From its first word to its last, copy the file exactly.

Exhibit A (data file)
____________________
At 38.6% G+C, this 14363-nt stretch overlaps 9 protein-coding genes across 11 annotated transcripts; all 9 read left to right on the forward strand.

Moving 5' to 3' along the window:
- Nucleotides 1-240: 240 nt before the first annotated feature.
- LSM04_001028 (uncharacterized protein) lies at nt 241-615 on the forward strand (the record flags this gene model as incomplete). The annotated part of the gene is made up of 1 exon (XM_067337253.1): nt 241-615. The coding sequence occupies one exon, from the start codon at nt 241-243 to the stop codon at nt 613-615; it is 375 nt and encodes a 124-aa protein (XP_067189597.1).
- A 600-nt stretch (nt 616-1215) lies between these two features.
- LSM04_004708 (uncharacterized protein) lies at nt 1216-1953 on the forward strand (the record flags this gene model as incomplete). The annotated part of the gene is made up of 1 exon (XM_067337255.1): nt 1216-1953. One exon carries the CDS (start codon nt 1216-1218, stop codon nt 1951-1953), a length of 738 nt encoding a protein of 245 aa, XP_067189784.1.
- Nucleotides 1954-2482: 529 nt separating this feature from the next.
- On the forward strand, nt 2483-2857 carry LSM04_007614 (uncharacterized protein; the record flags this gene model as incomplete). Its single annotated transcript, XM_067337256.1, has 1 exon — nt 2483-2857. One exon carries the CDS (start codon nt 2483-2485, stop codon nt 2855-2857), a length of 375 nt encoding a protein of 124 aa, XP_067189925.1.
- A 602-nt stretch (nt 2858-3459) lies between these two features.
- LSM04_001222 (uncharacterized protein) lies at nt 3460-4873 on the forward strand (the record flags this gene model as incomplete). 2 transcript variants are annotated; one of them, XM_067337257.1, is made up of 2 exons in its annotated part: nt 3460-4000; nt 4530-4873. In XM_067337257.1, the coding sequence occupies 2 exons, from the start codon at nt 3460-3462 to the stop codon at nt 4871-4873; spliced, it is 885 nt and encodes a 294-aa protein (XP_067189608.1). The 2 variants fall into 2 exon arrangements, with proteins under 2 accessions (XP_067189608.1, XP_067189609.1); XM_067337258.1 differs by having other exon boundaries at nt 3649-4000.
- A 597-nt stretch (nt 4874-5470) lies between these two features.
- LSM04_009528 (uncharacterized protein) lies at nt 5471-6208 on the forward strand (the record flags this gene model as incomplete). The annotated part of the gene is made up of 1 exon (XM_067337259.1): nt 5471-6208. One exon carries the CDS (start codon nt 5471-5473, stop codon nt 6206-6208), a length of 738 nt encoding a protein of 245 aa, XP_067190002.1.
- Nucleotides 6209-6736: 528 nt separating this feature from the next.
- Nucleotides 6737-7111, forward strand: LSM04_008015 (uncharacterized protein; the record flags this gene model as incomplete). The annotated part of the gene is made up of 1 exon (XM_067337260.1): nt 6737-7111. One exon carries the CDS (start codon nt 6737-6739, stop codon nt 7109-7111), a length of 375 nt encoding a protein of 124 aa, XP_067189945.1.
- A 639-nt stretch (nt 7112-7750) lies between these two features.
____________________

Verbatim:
At 38.6% G+C, this 14363-nt stretch overlaps 9 protein-coding genes across 11 annotated transcripts; all 9 read left to right on the forward strand.

Moving 5' to 3' along the window:
- Nucleotides 1-240: 240 nt before the first annotated feature.
- LSM04_001028 (uncharacterized protein) lies at nt 241-615 on the forward strand (the record flags this gene model as incomplete). The annotated part of the gene is made up of 1 exon (XM_067337253.1): nt 241-615. The coding sequence occupies one exon, from the start codon at nt 241-243 to the stop codon at nt 613-615; it is 375 nt and encodes a 124-aa protein (XP_067189597.1).
- A 600-nt stretch (nt 616-1215) lies between these two features.
- LSM04_004708 (uncharacterized protein) lies at nt 1216-1953 on the forward strand (the record flags this gene model as incomplete). The annotated part of the gene is made up of 1 exon (XM_067337255.1): nt 1216-1953. One exon carries the CDS (start codon nt 1216-1218, stop codon nt 1951-1953), a length of 738 nt encoding a protein of 245 aa, XP_067189784.1.
- Nucleotides 1954-2482: 529 nt separating this feature from the next.
- On the forward strand, nt 2483-2857 carry LSM04_007614 (uncharacterized protein; the record flags this gene model as incomplete). Its single annotated transcript, XM_067337256.1, has 1 exon — nt 2483-2857. One exon carries the CDS (start codon nt 2483-2485, stop codon nt 2855-2857), a length of 375 nt encoding a protein of 124 aa, XP_067189925.1.
- A 602-nt stretch (nt 2858-3459) lies between these two features.
- LSM04_001222 (uncharacterized protein) lies at nt 3460-4873 on the forward strand (the record flags this gene model as incomplete). 2 transcript variants are annotated; one of them, XM_067337257.1, is made up of 2 exons in its annotated part: nt 3460-4000; nt 4530-4873. In XM_067337257.1, the coding sequence occupies 2 exons, from the start codon at nt 3460-3462 to the stop codon at nt 4871-4873; spliced, it is 885 nt and encodes a 294-aa protein (XP_067189608.1). The 2 variants fall into 2 exon arrangements, with proteins under 2 accessions (XP_067189608.1, XP_067189609.1); XM_067337258.1 differs by having other exon boundaries at nt 3649-4000.
- A 597-nt stretch (nt 4874-5470) lies between these two features.
- LSM04_009528 (uncharacterized protein) lies at nt 5471-6208 on the forward strand (the record flags this gene model as incomplete). The annotated part of the gene is made up of 1 exon (XM_067337259.1): nt 5471-6208. One exon carries the CDS (start codon nt 5471-5473, stop codon nt 6206-6208), a length of 738 nt encoding a protein of 245 aa, XP_067190002.1.
- Nucleotides 6209-6736: 528 nt separating this feature from the next.
- Nucleotides 6737-7111, forward strand: LSM04_008015 (uncharacterized protein; the record flags this gene model as incomplete). The annotated part of the gene is made up of 1 exon (XM_067337260.1): nt 6737-7111. One exon carries the CDS (start codon nt 6737-6739, stop codon nt 7109-7111), a length of 375 nt encoding a protein of 124 aa, XP_067189945.1.
- A 639-nt stretch (nt 7112-7750) lies between these two features.